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Timing belt replacement is the “must-do” service operation which every car owner should know about. Along with that knowledge, we should be aware of whether our engine is considered an interference engine or not. These two bits of information can, at a minimum, save us from unexpected breakdown and in the extreme can help us avoid thousands of dollars in repairs.
Timing Belt - Drive Belts
Without getting too technical, the synchronization between two internal engine parts (the crank and cam shafts) is accomplished with the help of the timing belt. In the process of these two parts moving the valves open and close in close proximity to the pistons. This constitutes an interference engine, because if the timing belt jumps a tooth on the sprocket on which it rides or the belt fails altogether the valves and pistons will “interfere” with each other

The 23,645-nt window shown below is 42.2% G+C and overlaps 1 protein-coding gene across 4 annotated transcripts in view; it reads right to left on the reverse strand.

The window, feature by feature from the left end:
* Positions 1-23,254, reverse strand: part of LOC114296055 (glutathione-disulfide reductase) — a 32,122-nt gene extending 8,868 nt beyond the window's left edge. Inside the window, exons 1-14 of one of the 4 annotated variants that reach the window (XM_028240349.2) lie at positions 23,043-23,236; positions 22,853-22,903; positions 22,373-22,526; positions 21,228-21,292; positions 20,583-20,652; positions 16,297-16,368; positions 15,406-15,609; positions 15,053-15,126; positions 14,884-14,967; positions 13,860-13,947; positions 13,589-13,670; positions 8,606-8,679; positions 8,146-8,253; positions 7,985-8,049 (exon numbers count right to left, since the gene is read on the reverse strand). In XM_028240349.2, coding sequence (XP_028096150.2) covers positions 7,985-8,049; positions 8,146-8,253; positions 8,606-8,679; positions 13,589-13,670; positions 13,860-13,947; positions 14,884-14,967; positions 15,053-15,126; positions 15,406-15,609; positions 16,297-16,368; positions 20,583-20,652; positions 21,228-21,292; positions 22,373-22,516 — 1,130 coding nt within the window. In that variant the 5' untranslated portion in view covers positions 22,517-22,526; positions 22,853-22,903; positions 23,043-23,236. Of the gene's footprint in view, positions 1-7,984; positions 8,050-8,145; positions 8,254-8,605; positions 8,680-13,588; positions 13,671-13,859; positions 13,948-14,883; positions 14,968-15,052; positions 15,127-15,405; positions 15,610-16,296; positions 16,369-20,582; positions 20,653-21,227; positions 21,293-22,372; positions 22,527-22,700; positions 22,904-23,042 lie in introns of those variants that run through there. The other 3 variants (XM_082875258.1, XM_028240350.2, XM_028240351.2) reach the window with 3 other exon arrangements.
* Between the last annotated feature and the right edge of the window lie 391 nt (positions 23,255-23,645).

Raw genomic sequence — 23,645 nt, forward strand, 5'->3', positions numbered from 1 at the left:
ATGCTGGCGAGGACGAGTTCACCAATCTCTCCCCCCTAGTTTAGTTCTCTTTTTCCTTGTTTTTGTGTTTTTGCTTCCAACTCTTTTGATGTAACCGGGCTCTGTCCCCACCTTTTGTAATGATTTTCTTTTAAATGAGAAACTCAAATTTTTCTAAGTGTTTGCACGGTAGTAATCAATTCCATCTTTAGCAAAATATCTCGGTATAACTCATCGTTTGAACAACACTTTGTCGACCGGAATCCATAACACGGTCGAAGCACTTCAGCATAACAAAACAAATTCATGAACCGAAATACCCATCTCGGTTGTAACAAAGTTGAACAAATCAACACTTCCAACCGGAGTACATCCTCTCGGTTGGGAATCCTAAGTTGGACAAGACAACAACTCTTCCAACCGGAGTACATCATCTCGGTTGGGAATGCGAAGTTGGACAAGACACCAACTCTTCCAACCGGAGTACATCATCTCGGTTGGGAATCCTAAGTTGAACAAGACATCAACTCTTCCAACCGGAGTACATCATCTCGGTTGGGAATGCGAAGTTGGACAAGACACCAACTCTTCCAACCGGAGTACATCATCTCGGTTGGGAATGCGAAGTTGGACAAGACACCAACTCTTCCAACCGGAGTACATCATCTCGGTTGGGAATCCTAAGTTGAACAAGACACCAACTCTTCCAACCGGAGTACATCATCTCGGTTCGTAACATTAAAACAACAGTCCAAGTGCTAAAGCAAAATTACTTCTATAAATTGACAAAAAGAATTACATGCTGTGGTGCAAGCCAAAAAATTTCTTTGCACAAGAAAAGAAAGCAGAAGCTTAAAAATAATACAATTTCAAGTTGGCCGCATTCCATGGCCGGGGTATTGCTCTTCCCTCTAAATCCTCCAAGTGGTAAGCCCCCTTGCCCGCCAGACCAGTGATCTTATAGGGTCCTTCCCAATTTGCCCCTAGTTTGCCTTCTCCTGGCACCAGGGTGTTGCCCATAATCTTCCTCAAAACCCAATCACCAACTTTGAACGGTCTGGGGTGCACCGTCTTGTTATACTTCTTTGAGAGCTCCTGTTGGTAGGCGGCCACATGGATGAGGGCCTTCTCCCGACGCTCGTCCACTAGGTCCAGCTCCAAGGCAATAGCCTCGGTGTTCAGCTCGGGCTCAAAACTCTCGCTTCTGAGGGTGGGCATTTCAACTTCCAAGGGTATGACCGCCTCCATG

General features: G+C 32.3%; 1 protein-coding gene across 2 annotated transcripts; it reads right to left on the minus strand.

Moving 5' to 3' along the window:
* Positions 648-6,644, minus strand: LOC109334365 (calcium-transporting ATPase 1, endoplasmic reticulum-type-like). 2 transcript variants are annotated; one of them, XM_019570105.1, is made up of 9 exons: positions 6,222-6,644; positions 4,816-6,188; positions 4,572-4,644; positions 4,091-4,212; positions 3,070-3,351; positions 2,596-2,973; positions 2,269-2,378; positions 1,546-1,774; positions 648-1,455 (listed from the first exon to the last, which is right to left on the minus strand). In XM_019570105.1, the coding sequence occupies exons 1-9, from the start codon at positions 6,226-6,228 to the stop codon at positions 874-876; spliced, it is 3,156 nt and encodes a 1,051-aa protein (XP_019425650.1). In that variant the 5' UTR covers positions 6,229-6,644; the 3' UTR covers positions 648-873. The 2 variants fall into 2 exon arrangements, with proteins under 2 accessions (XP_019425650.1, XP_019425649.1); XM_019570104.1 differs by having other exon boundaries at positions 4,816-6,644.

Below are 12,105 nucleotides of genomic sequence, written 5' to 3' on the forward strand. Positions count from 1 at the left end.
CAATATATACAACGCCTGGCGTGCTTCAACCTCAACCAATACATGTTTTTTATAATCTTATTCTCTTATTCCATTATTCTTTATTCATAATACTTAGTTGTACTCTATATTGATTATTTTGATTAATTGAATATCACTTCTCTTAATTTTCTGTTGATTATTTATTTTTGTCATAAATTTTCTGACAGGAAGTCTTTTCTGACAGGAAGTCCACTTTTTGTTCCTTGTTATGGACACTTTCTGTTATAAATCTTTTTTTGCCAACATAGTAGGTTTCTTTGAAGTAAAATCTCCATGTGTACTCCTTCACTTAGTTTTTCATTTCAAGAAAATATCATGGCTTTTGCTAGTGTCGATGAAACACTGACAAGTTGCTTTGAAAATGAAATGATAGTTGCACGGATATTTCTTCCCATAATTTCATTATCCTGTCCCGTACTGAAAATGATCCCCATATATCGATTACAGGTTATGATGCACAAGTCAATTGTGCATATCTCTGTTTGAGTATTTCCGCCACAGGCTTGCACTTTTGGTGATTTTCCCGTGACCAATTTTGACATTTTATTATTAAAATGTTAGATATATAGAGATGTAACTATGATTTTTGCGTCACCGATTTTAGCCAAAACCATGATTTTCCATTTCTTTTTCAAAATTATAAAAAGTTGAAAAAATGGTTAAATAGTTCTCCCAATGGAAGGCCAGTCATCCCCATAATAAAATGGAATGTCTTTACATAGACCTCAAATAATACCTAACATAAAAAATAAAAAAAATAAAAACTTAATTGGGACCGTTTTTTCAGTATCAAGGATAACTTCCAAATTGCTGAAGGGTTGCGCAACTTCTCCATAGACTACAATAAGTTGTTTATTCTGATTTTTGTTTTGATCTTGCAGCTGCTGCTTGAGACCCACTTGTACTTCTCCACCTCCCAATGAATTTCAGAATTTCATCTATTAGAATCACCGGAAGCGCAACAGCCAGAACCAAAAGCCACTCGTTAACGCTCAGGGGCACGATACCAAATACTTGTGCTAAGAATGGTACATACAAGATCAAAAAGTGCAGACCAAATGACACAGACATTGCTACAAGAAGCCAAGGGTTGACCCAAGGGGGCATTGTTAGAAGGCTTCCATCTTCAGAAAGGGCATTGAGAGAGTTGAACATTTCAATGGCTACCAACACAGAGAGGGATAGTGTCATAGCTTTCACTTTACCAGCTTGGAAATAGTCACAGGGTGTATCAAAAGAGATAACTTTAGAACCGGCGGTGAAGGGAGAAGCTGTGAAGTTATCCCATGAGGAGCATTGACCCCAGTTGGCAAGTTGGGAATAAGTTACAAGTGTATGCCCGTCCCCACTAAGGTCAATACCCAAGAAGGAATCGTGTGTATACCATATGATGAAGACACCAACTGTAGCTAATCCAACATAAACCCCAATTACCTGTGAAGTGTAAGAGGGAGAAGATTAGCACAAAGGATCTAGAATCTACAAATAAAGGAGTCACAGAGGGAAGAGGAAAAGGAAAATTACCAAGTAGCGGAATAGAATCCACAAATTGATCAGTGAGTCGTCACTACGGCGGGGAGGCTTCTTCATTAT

Don't wait until your belts begin squealing before inspecting them for wear. Make it a point to check them each time you change your oil to ensure they're in good condition. Taking the time to check the tension and condition of belts will ensure you're vehicle is always ready to run when you are. Driving a vehicle with worn belts is never worth the risk.

Tiny cracks in grooves are normal, but deep fissures, splits, and frayed edges are not. If a belt is glossy in appearance or if sections are missing, you should replace it right away. Replace multi-groove varieties that are missing segments across 2 or more ribs as soon as possible.

    Avoid suden brake down
    Avoid major engine damage
    Maintain a good running engine

Replace per manufactures interval

Most cars 60,000 or 90,000 miles